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Why Joaquin isn't going to be calling you

February 26, 2006|Robin Abcarian and Rachel Abramowitz | Times Staff Writers

THIS is an Oscar prediction: Thrice-nominated George Clooney will not stroll down the red carpet with a fabulous young woman on his arm. Nor, despite his joke the other day at the nominees luncheon, will he be bringing along Dick Cheney. He's going to be trailed by his publicist and possibly his agent. Or even his parents.

How do we know this? We don't, really. We're just guessing that Clooney, like everyone else in the camera's glare, will be following the unwritten rules of Oscar dating etiquette.

"The first rule," says talent manager Joan Hyler, "is to take someone you're comfortable with. The evening is high stress. When you start getting ready at 11 and you're in hair and makeup, it's completely nerve-racking. There's nothing about it that's not stressful." (This, undoubtedly, is why Angelina Jolie brought along her brother, James Haven, the night she won a best supporting actress Oscar for "Girl, Interrupted" in 2000. But why she then memorably deep-kissed him is an icky mystery for the ages.)

Oscar night, in other words, is not a time for first dates. Or second or third dates. It is, despite its world-class glamour and promise of memories unfading, a night for family, friends and business associates. Spouses, moms, kids, first cousins. Agents, publicists. Even best friends from high school.

"The Oscar date is always somebody you're married to or your mother. It's never just a date," said Oscar campaign strategist Tony Angelotti. "It's a long evening, and there's a lot of pressure. Who needs the extra tsoris of entertaining a date?"


The kiss of death

ONE Hollywood publicist said that Oscar night conditions are not conducive to bringing someone toward whom a celebrity is romantically inclined. "The pressure is so relentless," she said. "That whole thing of 'e're just friends....' It's the kiss of death. No one believes you. It's hard to make it fun."

That's true, said the always bashful Joan Rivers, who, with daughter Melissa, will be greeting arrivals for her TV Guide Channel gig. "Oscars is not the night to show off your latest conquest," she said. "And it ain't Slut City night. Oscar night truly is the family night, and people even dress that way; this is what you would wear to Grandma and Grandpa's 50th wedding anniversary."

Rivers said she makes a point of interviewing, and introducing, entire families as they traipse down the carpet. "It's very important, and if it's the child, no matter how prepubescent or ugly it is, you always say, 'Don't you look great?' You speak to the child even if the face is a pizza."

Actor-director Mario Van Peebles, who will not be attending the ceremony this year, said he usually decides who to bring based on "which family member bugs me the most and can come up with the tackiest outfit that we can match in." A few years ago, Peebles brought his young daughter, Maya. His cravat matched Maya's violet dress, and he described the overall effect as an "early Jimi Hendrix on the run kind of thing."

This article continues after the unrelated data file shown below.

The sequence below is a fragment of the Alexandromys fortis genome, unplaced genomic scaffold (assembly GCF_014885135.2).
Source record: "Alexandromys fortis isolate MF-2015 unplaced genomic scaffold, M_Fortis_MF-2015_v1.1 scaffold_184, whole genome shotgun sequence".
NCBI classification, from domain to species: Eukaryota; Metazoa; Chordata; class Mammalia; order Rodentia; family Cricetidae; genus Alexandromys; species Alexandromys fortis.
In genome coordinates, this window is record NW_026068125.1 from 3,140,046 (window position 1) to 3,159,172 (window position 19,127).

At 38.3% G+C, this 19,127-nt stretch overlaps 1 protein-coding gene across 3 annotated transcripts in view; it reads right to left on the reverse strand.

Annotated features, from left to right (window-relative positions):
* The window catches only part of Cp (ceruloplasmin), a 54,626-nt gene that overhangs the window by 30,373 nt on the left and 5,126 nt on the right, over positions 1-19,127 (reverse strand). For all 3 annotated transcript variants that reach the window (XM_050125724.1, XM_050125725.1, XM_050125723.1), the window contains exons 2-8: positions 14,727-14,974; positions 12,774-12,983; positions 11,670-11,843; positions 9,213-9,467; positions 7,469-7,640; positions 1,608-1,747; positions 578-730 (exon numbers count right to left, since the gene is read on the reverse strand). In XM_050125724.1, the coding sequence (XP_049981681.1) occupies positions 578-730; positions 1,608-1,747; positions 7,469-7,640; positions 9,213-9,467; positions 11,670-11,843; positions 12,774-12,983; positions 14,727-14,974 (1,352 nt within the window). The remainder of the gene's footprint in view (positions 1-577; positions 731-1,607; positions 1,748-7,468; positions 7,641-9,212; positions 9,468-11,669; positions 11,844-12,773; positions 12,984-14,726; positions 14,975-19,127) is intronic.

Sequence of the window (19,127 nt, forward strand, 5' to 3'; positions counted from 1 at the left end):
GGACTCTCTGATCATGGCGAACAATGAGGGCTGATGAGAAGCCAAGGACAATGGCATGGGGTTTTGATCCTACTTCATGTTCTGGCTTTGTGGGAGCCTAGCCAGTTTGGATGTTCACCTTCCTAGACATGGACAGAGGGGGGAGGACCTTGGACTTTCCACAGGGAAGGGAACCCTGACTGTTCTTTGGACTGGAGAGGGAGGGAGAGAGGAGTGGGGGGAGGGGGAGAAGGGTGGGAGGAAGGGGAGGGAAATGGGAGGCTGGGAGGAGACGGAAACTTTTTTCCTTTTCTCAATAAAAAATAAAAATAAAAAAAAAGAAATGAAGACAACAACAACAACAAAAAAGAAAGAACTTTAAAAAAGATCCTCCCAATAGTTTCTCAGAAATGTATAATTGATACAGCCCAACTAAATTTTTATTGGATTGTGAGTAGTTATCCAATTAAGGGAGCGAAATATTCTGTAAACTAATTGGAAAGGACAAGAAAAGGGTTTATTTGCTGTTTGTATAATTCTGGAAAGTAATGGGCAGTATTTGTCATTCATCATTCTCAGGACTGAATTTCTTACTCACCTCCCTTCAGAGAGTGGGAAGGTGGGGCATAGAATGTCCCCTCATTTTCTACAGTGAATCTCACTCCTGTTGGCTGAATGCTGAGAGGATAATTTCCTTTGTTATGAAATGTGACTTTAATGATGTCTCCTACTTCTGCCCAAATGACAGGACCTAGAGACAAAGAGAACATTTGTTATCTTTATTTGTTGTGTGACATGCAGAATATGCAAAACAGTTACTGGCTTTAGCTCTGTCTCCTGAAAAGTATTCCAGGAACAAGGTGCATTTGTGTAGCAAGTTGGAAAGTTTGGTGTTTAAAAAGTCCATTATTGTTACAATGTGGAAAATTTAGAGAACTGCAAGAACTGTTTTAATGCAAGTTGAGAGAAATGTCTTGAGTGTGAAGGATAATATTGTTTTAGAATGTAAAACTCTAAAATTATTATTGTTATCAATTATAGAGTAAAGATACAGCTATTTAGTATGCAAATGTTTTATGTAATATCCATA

Last year, he and his pioneering filmmaker father, Melvin Van Peebles, attended together. "We were on the red carpet together and some British reporter said, 'What are you wearing?' And my dad said, 'Negro makes do.' It was really a kick." Part of the thrill of bringing his father, said Van Peebles, "was to take someone who so inherently gets the joke, who knows we are lucky to get to do what we do."

Indeed, bringing someone who does not understand the drill can be deadly. "You can never go with someone who gets anxious so that you have to take care of them," said Hyler. "Never go escorted by someone who may do the 'Oh my God, there's Catherine Deneuve.' It's difficult when you take a civilian because they may get star-struck. Stay away from relatives from Dayton who may take out a camera."

Newly divorced actresses, she added, "always come with their gay hairdressers, because you know that he'll look great, he'll adore you and your hair will be fabulous."

"You cannot go with someone you have to worry about," said Rivers, "because it is such a business night."

Part of the transaction is the stroll down the red carpet, which may look like a blast, but is actually something of an endurance test, said veteran publicist Pat Kingsley, whose clients include Jodie Foster (and used to include Tom Cruise). "Going to the Oscars is not always a fun night out. It's a lot of work. It can take up to 45 minutes to walk the red carpet. It's usually hot, it's the late afternoon." Friends and family who accompany a celebrity, said Kingsley, know to stay in the background during the red carpet ritual. "Everybody knows the drill."

The very married Felicity Huffman, a best actress nominee for her role as a transgender woman in "Transamerica," is expected to bring her husband, the actor William H. Macy. Nominees Heath Ledger and Michelle Williams would probably cause a scandal if they didn't show up together, since they are engaged to be married and are the parents of a baby girl.

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